New Hampshire AIA Awards 2006
The Nashua High School South project involved the expansion and renovation of the older facility. The fundamental challenge was to make it the equal of the new high school in every respect. The original school was a two-story box, with limited daylight, many internal classrooms, and miles of dark, indistinguishable corridors.
The redesign carved two interior winter gardens to allow natural light deep into the interior, creating social plazas, and defining the center of the smaller learning neighborhoods. Further improvements include a new sports/ health/ fitness wing, a 750-seat auditorium, a planetarium, and a dramatic two-story library.
Challenges of blending old and new characterized another of the Honor Award recipients. The New Science Center at Keene (New Hampshire) State College was designed by Banwell Architects, Inc. and Mitchell Giurgola Architects. The original building had been constructed in the 1960s, and its laboratories had exceeded their useful life.
The new 93,600-square-foot (8700-square-meter) science center includes a complete renovation of the older building and a 37,900-square-foot (3500-square-meter) addition. The addition, with a greater floor-to-floor height, accommodates the labs requiring fume hood exhaust systems. Included are state-of-the-art labs for biology and chemistry along with specialty facilities. Offices and dry labs for physics, geology, geography, and computer science were located in the existing building where the floor-to-floor height could not accommodate a major exhaust system.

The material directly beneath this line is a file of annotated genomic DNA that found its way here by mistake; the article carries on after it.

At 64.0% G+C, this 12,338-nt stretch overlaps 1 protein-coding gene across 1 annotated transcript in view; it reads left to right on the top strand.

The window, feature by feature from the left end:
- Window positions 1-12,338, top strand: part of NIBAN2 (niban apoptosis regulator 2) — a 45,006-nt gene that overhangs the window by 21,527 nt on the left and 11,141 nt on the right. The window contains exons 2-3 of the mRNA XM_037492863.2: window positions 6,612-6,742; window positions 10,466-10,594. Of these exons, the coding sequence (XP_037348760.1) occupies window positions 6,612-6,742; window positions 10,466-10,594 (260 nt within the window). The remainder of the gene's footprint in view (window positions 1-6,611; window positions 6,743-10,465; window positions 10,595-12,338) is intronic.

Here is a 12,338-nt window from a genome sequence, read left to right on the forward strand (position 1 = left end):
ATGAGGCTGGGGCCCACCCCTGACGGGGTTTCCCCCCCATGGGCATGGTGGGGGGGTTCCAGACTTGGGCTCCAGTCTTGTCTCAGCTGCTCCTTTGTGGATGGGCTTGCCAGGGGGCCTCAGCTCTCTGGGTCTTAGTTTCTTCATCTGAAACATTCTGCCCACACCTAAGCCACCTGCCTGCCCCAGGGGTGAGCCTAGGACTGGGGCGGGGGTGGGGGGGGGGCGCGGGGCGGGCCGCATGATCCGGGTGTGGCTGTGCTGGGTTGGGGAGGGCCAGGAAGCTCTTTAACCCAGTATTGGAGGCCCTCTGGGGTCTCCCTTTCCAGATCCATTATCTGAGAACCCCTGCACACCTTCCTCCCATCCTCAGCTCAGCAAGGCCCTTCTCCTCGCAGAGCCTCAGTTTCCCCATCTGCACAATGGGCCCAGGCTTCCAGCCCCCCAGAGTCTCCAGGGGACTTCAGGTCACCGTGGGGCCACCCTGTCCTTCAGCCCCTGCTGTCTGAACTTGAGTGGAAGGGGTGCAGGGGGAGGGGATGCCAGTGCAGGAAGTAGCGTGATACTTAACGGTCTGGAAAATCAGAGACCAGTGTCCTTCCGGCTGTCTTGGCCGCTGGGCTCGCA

To conserve energy, the new design includes low-flow fume hoods tied to an enthalpy heat recovery system, passive solar sun shades with fritted glass on the south facade of the addition, and, on the existing building, a new insulated roof, new windows, and exterior wall insulation.
The Lyme, New Hampshire firm of Randall T. Mudge & Associates was recognized for the Corey Ford Rugby Clubhouse at Dartmouth College in Hanover. The new clubhouse was designed to maintain social as well as sports traditions and thus includes dining facilities as well as locker rooms.
The massing and materials of the exterior were selected to help integrate the structure with its residential neighbors. The design includes some sustainability elements such as radiant slab heat, heat recovery exhaust systems, natural ventilation, low-VOC paint, grade 2 oak, and locally quarried granite.
R. Wendell Phillips & Associates, Inc. of, New London, New Hampshire , received a Merit Award for the Sts. Peter and Paul Church Condominium Conversion in South Boston, Massachusetts. The 1843 church had not been used for several years and was in a neighborhood with high demand for housing.
The architects created 36 units in the church and eight in the rectory. There are duplexes on the lower level and first floor, two new levels of flats, and penthouse duplexes with outdoor decks cut into the church's slate roof. At the request of the archdiocese, ten percent of the units are "affordable," more than the five percent required by the city.